Cloudhead Games’ ‘Blink’ to Bring Nausea-free VR to HTC Vive this Holiday


Cloudhead Games, the developers behind one of the first successfully Kickstarted VR dedicated games, have announced their technique called ‘blink’, a locomotion system they claim eliminates nausea entirely from VR gaming.

VR hardware is improving and the display techniques such as low persistence of vision, pioneered by Oculus and Valve over just the last couple of years mean perceiving VR imagery inside VR headsets is a whole lot more comfortable these days.


But now that nausea and VR sickness brought on by lacklustre hardware is quickly becoming a thing of the past, why is nausea still an issue for today’s VR game designers? It turns out, once you’ve removed all hardware barriers to perceive virtual worlds, you’re left with much more fundamental issues to deal with at the software design level and chief among them is locomotion inside VR.

The Oculus Rift DK2 brought us optical positional tracking, freeing our heads and bodies from a purely rotationally tracked virtual world. The system allowed free movement within the confines of the tracking camera’s FOV, which when positioned correctly was relatively generous. The HTC Vive and its Lighthouse laser tracking system expanded upon that freedom, introducing what they termed ‘room scale’ tracking – pitching their VR system as one you could explore both physical and virtual spaces with.

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The Oculus Rift DK2 and Positional Tracking Camera
The Oculus Rift DK2 and Positional Tracking Camera

But no matter how good your tracking is, you’ll always be constrained by the physical world your body is occupying, especially when it comes to moving around a virtual space with boundaries beyond your physical environment. This means, designers must find ways to move players around their virtual worlds that are not natural. Using a gamepad’s analogue sticks to move around is one traditional gaming technique of course, but one that causes jarring feelings of disconnection when in virtual reality. Essentially, your inner ear disagrees with your brain – you’re moving in virtual space but not in physical.

HTC Vive and Room-scale tracking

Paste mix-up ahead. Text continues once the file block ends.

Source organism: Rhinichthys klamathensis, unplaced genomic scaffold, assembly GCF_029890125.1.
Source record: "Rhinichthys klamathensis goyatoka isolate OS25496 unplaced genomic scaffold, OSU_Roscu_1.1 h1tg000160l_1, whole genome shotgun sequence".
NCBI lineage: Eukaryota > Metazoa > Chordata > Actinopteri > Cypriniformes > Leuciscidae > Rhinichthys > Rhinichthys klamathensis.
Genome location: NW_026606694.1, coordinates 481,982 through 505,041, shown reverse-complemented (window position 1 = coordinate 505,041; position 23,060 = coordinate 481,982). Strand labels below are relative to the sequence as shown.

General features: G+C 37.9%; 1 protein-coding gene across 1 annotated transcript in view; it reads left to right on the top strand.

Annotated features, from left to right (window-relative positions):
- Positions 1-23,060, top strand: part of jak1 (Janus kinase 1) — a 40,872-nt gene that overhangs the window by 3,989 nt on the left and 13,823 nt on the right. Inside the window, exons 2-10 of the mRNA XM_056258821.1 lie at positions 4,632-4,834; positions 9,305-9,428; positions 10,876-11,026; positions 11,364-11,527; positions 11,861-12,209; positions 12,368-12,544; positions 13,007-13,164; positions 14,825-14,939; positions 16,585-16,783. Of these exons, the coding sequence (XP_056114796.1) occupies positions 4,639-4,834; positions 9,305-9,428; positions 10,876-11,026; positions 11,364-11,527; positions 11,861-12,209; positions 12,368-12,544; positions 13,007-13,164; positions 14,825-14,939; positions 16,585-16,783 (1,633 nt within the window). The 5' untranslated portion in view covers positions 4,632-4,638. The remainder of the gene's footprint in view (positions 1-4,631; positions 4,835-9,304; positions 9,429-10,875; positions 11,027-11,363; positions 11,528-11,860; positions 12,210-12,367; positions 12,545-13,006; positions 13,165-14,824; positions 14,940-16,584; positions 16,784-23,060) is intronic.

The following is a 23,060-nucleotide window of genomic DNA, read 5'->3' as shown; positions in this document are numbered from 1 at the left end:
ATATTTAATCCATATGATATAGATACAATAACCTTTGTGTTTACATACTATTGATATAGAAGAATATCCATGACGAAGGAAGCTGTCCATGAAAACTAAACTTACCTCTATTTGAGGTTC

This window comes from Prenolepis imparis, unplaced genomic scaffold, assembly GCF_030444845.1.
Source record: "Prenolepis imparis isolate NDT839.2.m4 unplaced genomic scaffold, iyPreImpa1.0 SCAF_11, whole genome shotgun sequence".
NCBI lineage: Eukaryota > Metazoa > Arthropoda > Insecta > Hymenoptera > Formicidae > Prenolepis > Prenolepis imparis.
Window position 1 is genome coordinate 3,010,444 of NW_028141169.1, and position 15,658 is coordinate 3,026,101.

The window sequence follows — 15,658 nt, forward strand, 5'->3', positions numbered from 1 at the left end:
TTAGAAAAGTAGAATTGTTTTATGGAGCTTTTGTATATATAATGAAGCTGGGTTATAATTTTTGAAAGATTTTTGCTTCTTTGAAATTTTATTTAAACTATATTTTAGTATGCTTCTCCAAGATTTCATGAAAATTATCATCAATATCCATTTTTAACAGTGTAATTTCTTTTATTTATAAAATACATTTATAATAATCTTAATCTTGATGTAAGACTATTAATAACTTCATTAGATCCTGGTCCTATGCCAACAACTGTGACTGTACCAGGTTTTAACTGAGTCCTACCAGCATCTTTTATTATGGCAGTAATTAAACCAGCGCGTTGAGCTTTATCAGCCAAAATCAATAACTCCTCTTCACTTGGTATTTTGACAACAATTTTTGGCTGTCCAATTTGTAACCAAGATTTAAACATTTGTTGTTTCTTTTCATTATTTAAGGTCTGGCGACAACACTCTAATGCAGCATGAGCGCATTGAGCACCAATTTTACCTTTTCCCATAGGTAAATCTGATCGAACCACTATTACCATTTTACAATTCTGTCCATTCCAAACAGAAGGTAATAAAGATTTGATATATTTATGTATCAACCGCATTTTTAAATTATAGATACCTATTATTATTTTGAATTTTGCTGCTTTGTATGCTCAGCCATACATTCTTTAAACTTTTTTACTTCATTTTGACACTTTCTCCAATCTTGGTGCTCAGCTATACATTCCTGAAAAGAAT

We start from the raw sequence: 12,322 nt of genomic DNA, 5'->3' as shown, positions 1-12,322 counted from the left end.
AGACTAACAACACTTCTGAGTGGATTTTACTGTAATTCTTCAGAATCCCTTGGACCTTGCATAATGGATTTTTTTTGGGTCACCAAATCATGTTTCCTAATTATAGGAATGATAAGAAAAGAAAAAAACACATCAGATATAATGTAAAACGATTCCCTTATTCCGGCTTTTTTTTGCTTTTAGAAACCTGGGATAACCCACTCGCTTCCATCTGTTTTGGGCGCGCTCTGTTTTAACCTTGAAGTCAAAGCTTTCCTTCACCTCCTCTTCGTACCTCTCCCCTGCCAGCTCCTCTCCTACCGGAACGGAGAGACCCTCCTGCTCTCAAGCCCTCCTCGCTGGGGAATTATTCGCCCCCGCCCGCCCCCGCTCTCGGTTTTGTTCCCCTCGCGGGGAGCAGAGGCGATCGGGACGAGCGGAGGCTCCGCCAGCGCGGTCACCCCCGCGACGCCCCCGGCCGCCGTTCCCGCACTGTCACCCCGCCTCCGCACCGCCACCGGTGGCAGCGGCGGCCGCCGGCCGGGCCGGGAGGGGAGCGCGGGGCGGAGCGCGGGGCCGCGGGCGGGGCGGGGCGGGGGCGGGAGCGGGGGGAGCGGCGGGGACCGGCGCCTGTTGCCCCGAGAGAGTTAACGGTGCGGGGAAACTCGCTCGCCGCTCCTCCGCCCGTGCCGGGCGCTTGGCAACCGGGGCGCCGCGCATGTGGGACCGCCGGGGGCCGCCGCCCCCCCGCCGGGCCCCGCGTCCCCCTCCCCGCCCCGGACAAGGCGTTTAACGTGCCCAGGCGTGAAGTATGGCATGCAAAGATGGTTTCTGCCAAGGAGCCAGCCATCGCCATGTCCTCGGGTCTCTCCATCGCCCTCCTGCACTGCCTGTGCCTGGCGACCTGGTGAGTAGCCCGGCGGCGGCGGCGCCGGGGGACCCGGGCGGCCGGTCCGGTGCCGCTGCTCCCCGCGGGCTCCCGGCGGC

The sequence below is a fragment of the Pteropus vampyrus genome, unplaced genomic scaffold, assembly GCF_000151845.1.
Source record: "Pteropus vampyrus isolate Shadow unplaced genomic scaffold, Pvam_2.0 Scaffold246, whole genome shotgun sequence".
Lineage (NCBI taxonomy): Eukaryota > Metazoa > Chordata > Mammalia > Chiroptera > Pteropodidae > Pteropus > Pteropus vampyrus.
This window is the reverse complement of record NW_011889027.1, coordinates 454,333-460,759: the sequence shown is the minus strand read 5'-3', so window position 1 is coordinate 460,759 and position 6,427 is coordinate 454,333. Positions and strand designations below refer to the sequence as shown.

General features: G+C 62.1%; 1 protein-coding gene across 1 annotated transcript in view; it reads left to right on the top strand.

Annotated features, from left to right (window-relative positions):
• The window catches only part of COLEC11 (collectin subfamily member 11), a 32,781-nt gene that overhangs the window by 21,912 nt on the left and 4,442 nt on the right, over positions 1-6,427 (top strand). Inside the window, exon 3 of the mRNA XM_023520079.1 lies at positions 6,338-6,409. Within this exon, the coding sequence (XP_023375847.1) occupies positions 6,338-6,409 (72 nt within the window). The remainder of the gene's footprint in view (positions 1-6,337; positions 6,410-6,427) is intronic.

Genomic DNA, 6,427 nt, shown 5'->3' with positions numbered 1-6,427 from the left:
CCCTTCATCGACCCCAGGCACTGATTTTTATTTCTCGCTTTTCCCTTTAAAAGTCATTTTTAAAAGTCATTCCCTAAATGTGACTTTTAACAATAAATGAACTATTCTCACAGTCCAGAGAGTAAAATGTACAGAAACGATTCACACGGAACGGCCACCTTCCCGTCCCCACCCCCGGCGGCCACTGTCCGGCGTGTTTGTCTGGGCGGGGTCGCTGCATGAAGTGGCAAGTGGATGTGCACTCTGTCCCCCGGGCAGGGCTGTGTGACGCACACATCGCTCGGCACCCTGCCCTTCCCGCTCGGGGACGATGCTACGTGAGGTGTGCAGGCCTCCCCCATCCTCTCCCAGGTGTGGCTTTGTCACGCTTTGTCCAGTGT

Cloudhead Games, who have been grappling with the difficulties and intricacies of VR input since their appearance on the scene back in 2013, now claim they have a solution to VR nausea, physical playspace restrictions and locomotion with a system they’re calling ‘Blink’.

Subtitled ‘Elastic VR Playspace’ the solution comprises a number of techniques (as outlined in the video above, presented by Cloudhead Games’ Denny Unger) which, when combined tackles all of the above issues: Cinematic Blink, Precision Blink and Volume Blink – a “locomotion mechanic which ensures player safety, deep traversal and complete spacial awareness in both the virtual and real world.”

Essentially, Blink employs a point, click and teleport system which removes the uncomfortable elements of virtual travel by snapping you to a position and orientation defined by you instantly thereby essentially sidestepping the issue. This technique works hand in hand with Cloudhead’s elastic playspace too, a system which subtly reminds the player of their custom sized playspace with visual cues within the game.

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The techniques described in the video, will debut ‘Blink’ in the first episode of their forthcoming ‘The Gallery‘ saga. This new episode, newly revealed as ‘Call of the Starseed‘ is scheduled for release alongside the HTC Vive, currently pegged for delivery towards the end of 2015.

You can find out more about The Gallery saga over at the game’s website here.

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  • Curtrock

    Watching Cloudhead Games mature as a company while developing “The Gallery” is one of the most satisfying Kickstarter experiences I’ve had, on par with backing Oculus.

  • Jarom Madsen

    So good. First system that has convinced me to believe that room-scale VR can work. So exciting!

  • kalqlate

    They didn’t mention it, but I hope they share and promote the Blink technique to the rest of VR industry so that it becomes an industry standard that consumers can expect across all VR activities.

  • adilvr

    Imagine playing FPS game with HTC vive in a staduim area… :) no barrier no limit

  • Sean Concannon OculusOptician

    Cloudhead are pioneering and leading the way for VR gaming, exactly why I’ve been a huge backer from the beginning. They continue to develop industry first cutting edge features and concepts that big name developers like Cyan and Crytek continue to fail upon.

  • Killhunter

    Well, sounds interesting, but I actually do not believe that they found a working solution for this whole motion-sickness problem. I think it well take some years to get there. Above all, the display technologies have to advance.

    Funny thing is that some Sony guy just said that Project Morpheus wont have games with 50 hours of gameplay, due to VR causing nausea:

    • Curtrock

      @Killhunter: Although Cloudhead’s “Blink” method may not solve all forms of VR nausea, it certainly solves one of the MAJOR causes of VR sickness. They introduced their VR comfort mode a while back. When you pan left or right in a video game with a joystick, for some people (especially me) it produces instant nausea. Like, rip the HMD off your head, and lay down for 20 minutes, linger all day, nausea. World rotation in snaps, means the difference between me being able to use certain VR experiences, or not. Teleportation, which AltSpaceVR has been doing for sometime now, is also a nausea free way of traversing distance in VR. Cloudhead is def doing some “heavy lifting” in regards to addressing fundamental VR issues.

  • Art Polo Gabriel